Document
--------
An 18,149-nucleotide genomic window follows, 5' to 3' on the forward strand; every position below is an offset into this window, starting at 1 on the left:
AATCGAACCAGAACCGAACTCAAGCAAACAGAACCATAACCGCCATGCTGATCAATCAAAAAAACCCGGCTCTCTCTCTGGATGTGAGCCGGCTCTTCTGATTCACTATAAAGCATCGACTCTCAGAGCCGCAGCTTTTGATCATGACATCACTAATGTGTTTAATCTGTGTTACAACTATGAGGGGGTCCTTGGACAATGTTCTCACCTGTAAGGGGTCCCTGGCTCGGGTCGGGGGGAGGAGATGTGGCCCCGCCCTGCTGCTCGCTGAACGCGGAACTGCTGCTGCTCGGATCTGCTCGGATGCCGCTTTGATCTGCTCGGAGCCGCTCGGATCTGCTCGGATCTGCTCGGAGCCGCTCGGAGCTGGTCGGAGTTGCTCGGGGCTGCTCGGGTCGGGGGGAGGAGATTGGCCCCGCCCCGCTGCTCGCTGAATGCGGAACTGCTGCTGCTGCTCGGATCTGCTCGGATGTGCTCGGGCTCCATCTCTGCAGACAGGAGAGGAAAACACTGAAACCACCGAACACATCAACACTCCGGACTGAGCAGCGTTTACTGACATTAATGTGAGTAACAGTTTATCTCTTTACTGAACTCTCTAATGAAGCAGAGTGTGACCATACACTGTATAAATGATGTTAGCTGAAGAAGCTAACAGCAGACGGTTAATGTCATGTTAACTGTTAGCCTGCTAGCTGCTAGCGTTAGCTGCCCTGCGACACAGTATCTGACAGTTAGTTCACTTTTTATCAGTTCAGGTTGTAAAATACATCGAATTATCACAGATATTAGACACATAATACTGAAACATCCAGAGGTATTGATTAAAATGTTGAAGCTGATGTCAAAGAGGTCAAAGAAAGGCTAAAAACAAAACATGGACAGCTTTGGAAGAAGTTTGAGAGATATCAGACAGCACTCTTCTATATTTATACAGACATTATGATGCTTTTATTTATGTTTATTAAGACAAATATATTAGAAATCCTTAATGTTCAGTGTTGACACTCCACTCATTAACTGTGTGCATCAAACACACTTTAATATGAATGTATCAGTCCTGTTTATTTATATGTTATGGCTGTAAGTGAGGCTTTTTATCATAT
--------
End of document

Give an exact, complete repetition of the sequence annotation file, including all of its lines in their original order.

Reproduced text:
An 18,149-nucleotide genomic window follows, 5' to 3' on the forward strand; every position below is an offset into this window, starting at 1 on the left:
AATCGAACCAGAACCGAACTCAAGCAAACAGAACCATAACCGCCATGCTGATCAATCAAAAAAACCCGGCTCTCTCTCTGGATGTGAGCCGGCTCTTCTGATTCACTATAAAGCATCGACTCTCAGAGCCGCAGCTTTTGATCATGACATCACTAATGTGTTTAATCTGTGTTACAACTATGAGGGGGTCCTTGGACAATGTTCTCACCTGTAAGGGGTCCCTGGCTCGGGTCGGGGGGAGGAGATGTGGCCCCGCCCTGCTGCTCGCTGAACGCGGAACTGCTGCTGCTCGGATCTGCTCGGATGCCGCTTTGATCTGCTCGGAGCCGCTCGGATCTGCTCGGATCTGCTCGGAGCCGCTCGGAGCTGGTCGGAGTTGCTCGGGGCTGCTCGGGTCGGGGGGAGGAGATTGGCCCCGCCCCGCTGCTCGCTGAATGCGGAACTGCTGCTGCTGCTCGGATCTGCTCGGATGTGCTCGGGCTCCATCTCTGCAGACAGGAGAGGAAAACACTGAAACCACCGAACACATCAACACTCCGGACTGAGCAGCGTTTACTGACATTAATGTGAGTAACAGTTTATCTCTTTACTGAACTCTCTAATGAAGCAGAGTGTGACCATACACTGTATAAATGATGTTAGCTGAAGAAGCTAACAGCAGACGGTTAATGTCATGTTAACTGTTAGCCTGCTAGCTGCTAGCGTTAGCTGCCCTGCGACACAGTATCTGACAGTTAGTTCACTTTTTATCAGTTCAGGTTGTAAAATACATCGAATTATCACAGATATTAGACACATAATACTGAAACATCCAGAGGTATTGATTAAAATGTTGAAGCTGATGTCAAAGAGGTCAAAGAAAGGCTAAAAACAAAACATGGACAGCTTTGGAAGAAGTTTGAGAGATATCAGACAGCACTCTTCTATATTTATACAGACATTATGATGCTTTTATTTATGTTTATTAAGACAAATATATTAGAAATCCTTAATGTTCAGTGTTGACACTCCACTCATTAACTGTGTGCATCAAACACACTTTAATATGAATGTATCAGTCCTGTTTATTTATATGTTATGGCTGTAAGTGAGGCTTTTTATCATAT